While the unseasonably mild weather so far this winter is being welcomed by some, district farmers wouldn’t mind if the mercury would fall--along with a bit more snow.
Near record high temperatures this week have made pastures a bit mucky for animals. In fact, local ag rep Gary Sliworsky said it’s becoming hard for farmers to keep their livestock dry.
"It’s not good for them to lie around staying wet," he noted. "You’re laying down straw to keep animals dry and straw is pretty scarce this year."
"It’s a place for disease to start," added Kim Desserre, president of the Rainy River Federation of Agriculture. "Cattle-wise, we’d like to see it a bit below freezing.
"It gets kind of mucky if it’s not frozen."
The mild weather also has removed much of the snow protection for perennial field crops such as hay and clover, Desserre said.
Winter kill could go up drastically without a blanket of snow covering the plants, agreed Sliworsky, especially "if we get that freezing rain again."
One advantage to the mild weather, Desserre noted, was the cattle were eating less hay than they would if the area was experiencing normal December temperatures.
Sliworsky said since the animals aren’t cold, they need to burn less energy to keep themselves warm. And in a year where many farmers had poor forage crops, less is definitely better.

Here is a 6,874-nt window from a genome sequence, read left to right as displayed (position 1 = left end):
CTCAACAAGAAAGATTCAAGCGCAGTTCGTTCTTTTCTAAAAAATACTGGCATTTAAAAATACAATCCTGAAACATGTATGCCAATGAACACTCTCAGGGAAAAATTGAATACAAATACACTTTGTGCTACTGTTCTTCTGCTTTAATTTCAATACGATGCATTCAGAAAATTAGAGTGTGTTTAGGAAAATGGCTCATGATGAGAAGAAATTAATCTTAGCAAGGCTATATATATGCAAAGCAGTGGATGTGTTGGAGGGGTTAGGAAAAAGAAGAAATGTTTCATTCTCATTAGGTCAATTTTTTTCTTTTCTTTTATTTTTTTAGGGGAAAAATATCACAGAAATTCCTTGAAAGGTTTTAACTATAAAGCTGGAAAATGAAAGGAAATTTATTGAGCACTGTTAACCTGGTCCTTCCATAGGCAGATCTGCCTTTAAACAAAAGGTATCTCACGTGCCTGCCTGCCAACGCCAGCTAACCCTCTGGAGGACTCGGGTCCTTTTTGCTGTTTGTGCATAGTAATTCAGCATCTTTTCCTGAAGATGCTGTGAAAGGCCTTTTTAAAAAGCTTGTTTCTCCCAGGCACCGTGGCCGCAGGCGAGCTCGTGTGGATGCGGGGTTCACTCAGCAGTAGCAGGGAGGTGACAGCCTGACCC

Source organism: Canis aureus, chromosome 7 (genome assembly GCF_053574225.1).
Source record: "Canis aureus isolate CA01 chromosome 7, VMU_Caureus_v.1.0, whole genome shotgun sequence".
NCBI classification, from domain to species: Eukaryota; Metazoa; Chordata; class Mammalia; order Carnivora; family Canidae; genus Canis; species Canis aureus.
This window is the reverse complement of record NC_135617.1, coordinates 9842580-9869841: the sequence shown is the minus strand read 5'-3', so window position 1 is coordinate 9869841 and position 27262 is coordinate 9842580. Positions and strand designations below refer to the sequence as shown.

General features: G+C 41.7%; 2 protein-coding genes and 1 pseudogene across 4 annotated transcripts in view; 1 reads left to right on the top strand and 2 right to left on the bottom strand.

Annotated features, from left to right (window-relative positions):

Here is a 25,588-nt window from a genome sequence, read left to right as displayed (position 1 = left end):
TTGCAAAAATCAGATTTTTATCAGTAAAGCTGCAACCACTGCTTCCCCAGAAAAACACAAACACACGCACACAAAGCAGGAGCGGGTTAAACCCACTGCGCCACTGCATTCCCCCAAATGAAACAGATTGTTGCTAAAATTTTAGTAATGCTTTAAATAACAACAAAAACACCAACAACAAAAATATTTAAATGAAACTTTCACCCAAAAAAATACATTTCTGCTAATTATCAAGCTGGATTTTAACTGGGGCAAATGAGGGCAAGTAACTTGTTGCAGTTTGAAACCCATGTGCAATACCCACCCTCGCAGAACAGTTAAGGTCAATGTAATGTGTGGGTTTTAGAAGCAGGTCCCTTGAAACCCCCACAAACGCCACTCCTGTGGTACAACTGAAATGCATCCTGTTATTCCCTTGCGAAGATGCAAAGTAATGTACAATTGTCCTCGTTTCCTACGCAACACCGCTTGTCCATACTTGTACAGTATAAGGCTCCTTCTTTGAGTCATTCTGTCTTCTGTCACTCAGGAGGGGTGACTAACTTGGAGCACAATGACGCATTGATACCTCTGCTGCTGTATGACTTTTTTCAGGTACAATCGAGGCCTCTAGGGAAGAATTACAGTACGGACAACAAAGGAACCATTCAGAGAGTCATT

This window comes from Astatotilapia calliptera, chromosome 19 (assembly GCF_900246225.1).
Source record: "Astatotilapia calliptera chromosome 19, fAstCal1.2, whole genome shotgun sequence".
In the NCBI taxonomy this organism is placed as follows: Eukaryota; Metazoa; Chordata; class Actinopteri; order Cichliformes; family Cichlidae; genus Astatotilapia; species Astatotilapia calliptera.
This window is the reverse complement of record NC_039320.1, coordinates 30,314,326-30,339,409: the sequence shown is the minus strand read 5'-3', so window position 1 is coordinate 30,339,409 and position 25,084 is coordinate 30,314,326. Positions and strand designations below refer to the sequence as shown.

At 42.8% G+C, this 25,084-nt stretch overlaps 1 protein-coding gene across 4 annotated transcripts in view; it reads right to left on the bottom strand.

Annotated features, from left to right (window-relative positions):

"It’s going to extend an already short feed supply," he added.
But the lack of snow accumulation now could mean a lack of moisture in the spring--something Sliworsky said people already are starting to worry about.
"They think it may be quite dry again next year," he said.
"It probably is a really big concern," echoed Desserre. "We didn’t get a lot of moisture last year. Another dry spring could make it worse."
Desserre said farmers will work with whatever weather Mother Nature, or perhaps "El Nino," throws their way. But she also noted the recent abnormalities make long-range planning quite difficult.
"You sort of gear your farm to what you think is normal for the area," she said. "It hasn’t been normal for the last two or three years.
"When is it ever going to be what we think the Rainy River District will be like again? When is it going to be normal?" she wondered.